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  • Except for S adenosylmethionine SAM Fig sources

    2019-07-11

    Except for S-adenosylmethionine (SAM, Fig. 1), sources of endogenous DNA alkylation are not well defined. Other possible sources include nitroso compounds related to the well known mutagen methylnitrosourea which are generated in vitro by nitrosation of cellular amines including amino acids, proteins and polyamines [6].
    Endogenous DNA alkylation by SAM SAM is the donor of methyl groups in the majority of in vivo enzymatic methylation events involving a wide variety of acceptor molecules. The high transfer potential of SAM however means that it will also spontaneously methylate cellular nucleic acids and proteins at a low but significant rate. SAM acts by an SN2 (bimolecular nucleophilic substitution) mechanism and yields the same products on alkylation of DNA as the experimental alkylating agent, methyl methanesulfonate (MMS). However, the reactivity of SAM is 2000-fold weaker than MMS [7]. SAM is present in various tissues at a concentration of 25 to 50μM [8]. The products detected on treatment of double-stranded DNA with SAM are 7-methylguanine and 3-methyladenine (3meA). Whilst 7-methylguanine is relatively innocuous, 3meA has a strong toxic effect. The methyl group of 3meA does not perturb interaction with the complementary DNA strand, rather it protrudes into the minor groove of the double helix which is normally free of methyl groups (the methyl groups of thymine and 5-methylcytosine are in the major groove). Here, 3meA efficiently blocks RNA- and most DNA polymerases resulting in a strong cytotoxic but feeble mutagenic effect. In these early studies, SAM-induced methylation of single-stranded DNA was not examined. However, other SN2 methylating agents generate substantial amounts of 1-methyladenine (1meA) and 3-methylcytosine (3meC) in single-stranded DNA [9], [10]. These lesions are unable to CH5138303 pair and block DNA replication resulting in a strong toxic but weak mutagenic effect similar to 3meA. The low mutagenicity observed may be due to translesion synthesis by non-replicative DNA polymerases.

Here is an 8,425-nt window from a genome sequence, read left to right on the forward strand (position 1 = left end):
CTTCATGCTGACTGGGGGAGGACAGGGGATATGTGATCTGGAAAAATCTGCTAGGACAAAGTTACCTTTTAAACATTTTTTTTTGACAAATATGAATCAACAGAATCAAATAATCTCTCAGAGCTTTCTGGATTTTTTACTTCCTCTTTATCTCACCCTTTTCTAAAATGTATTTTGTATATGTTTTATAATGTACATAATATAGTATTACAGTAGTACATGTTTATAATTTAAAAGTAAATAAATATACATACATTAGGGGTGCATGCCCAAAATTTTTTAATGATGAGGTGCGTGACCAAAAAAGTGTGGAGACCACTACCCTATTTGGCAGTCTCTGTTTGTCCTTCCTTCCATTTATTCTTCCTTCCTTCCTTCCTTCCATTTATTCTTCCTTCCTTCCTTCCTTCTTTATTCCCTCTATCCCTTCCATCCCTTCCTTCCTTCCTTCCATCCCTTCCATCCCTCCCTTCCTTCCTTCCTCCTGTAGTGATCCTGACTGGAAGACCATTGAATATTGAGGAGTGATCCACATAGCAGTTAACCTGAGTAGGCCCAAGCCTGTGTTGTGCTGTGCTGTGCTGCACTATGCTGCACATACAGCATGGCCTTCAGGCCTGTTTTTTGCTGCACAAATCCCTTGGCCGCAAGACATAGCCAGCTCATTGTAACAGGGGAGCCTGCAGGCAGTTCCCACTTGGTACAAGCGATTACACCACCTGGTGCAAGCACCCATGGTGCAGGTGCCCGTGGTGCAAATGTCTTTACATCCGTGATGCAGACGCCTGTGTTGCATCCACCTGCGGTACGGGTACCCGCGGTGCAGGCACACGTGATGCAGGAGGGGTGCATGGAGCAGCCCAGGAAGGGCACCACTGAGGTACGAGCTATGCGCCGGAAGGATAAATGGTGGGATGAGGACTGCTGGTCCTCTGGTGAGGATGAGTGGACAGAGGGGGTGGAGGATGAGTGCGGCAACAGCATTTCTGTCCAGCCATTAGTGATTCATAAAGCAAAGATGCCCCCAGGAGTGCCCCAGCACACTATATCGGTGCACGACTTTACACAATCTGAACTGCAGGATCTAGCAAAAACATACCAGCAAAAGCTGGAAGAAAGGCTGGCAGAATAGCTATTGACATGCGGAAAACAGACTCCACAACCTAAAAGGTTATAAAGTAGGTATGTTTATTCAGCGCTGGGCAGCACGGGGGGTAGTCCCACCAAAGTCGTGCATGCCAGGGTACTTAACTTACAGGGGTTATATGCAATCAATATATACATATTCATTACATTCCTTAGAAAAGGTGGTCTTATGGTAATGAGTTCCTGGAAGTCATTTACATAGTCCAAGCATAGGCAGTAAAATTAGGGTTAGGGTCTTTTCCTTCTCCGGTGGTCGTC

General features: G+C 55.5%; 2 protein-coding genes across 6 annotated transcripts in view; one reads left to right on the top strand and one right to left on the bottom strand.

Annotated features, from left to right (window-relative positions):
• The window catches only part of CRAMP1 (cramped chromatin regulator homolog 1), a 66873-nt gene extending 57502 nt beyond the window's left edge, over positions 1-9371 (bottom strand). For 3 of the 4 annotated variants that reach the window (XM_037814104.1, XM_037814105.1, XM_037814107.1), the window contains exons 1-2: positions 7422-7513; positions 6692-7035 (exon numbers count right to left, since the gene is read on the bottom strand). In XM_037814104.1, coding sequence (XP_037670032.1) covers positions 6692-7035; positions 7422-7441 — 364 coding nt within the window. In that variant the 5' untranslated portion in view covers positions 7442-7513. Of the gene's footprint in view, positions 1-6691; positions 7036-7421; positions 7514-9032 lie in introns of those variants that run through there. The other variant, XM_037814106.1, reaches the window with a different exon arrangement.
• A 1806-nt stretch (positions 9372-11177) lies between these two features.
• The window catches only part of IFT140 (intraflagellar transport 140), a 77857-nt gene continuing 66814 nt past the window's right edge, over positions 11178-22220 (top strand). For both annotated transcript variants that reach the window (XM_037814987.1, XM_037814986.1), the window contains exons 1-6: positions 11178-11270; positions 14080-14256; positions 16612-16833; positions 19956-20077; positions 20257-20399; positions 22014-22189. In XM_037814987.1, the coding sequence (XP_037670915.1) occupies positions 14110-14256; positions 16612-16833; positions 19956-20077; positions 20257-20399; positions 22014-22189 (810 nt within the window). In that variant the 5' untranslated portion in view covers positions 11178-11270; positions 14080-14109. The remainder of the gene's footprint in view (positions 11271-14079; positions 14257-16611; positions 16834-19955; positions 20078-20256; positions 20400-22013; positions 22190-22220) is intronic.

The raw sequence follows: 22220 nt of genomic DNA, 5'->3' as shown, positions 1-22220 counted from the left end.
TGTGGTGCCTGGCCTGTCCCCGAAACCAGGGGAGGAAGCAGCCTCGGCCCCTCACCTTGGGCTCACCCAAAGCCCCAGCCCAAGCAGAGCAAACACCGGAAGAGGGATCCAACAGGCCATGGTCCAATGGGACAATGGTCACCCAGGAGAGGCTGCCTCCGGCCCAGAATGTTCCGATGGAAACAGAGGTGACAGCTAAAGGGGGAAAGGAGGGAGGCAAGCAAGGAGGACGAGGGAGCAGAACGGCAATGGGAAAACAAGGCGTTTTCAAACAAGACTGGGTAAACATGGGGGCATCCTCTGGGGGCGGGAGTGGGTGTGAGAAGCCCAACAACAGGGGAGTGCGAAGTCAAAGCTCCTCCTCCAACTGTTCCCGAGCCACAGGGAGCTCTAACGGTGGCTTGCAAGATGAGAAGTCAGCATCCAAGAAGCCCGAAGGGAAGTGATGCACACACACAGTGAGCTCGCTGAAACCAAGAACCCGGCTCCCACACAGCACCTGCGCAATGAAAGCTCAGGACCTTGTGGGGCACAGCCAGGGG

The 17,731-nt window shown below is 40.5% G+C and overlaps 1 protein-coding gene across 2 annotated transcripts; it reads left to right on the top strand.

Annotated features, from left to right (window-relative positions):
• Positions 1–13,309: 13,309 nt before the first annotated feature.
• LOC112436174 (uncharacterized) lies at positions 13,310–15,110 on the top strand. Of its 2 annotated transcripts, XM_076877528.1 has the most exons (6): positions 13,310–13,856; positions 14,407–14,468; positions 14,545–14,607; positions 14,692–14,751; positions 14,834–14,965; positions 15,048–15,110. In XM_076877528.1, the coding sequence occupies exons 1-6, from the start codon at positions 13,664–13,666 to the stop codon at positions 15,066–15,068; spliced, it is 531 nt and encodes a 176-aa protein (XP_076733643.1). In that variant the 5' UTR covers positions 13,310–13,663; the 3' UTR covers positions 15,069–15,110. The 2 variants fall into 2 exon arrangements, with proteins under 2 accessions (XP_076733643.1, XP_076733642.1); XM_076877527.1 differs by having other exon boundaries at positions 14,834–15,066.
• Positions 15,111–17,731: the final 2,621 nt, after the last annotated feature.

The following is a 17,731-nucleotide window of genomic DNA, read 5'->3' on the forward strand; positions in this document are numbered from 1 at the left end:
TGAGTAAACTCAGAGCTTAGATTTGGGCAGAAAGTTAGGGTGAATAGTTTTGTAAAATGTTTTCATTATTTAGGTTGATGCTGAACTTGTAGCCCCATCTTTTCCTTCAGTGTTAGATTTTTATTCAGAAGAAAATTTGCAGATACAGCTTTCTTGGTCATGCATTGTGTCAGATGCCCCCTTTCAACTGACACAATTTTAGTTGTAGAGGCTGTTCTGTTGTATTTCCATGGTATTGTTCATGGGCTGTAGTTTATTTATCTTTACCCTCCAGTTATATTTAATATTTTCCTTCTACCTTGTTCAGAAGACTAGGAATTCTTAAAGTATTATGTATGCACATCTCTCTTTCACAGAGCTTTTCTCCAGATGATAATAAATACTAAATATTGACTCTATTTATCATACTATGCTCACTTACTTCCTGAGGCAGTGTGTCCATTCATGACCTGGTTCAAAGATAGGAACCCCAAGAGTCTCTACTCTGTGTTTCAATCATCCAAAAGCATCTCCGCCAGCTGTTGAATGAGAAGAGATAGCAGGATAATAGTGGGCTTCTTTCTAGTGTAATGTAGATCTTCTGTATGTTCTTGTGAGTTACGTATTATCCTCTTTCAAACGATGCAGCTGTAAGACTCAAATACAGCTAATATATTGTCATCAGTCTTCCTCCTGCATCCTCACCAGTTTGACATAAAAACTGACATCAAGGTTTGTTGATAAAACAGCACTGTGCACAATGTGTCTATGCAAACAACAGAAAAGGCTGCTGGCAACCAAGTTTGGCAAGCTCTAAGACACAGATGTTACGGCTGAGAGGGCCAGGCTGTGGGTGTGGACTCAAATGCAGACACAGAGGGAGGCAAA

Mammalian 3-alkyladenine-DNA glycosylase (MAG or AAG) Whilst some bacteria contain two or more distinct DNA glycosylases that catalyze the excision of 3meA from DNA, mammalian cells have only one (MAG, also called AAG for 3-alkyladenine-DNA glycosylase) (Fig. 2). Interestingly, mammalian AAG shows regional similarities to Bacillus subtilis and Arabidopsis thaliana 3meA-DNA glycosylases but is entirely different from E. coli, S. cerevisiae and S. pombe enzymes. In contrast, E.coli, yeast and human uracil-DNA glycosylases (UNG) show strong sequence homology [11]. This apparent difference in conservation between the UNG enzymes and the 3-methyladenine-DNA glycosylases can be explained by considering the relative stability of the glycosyl bonds of their substrates. A dUMP residue in DNA is as stable as the four common nucleotides. An efficient and highly specialized enzyme is therefore required to release uracil by promoting cleavage of the uracil-deoxyribose bond by more than 107-fold. By contrast, a 3meA-deoxyribose bond is intrinsically unstable with a half-life of about 26h at 37°C, pH 7 [12]. As a result, a glycosylase that can detect and flip out this residue in DNA and then promote cleavage of the glycosyl bond by a mere 1000-fold could succeed in excising 3meA; apparently this goal can be achieved by glycosylases using several different strategies. Resolution of the three-dimensional structure of human AAG revealed a unique fold and provided substantial information on the base excision mechanism [13]. AAG binds and slightly widens the minor groove of DNA. The enzyme then inserts an aromatic residue into the helical stack as a probe for the altered base. This probably occurs during rapid sliding of AAG along the DNA by diffusion as was recently established for the Fpg/MutM glycosylase and its eukaryotic counterpart Ogg1 [14], [15]. After recognition of a site of damage, AAG may trigger flipping-out of the altered deoxynucleoside sandwiching it between two aromatic amino acid residues in the active site of the enzyme. The positive charge of the 3meA residue will encourage these stacking interactions, whilst a strategically bound water molecule may then promote hydrolysis of the glycosyl bond [13], [16].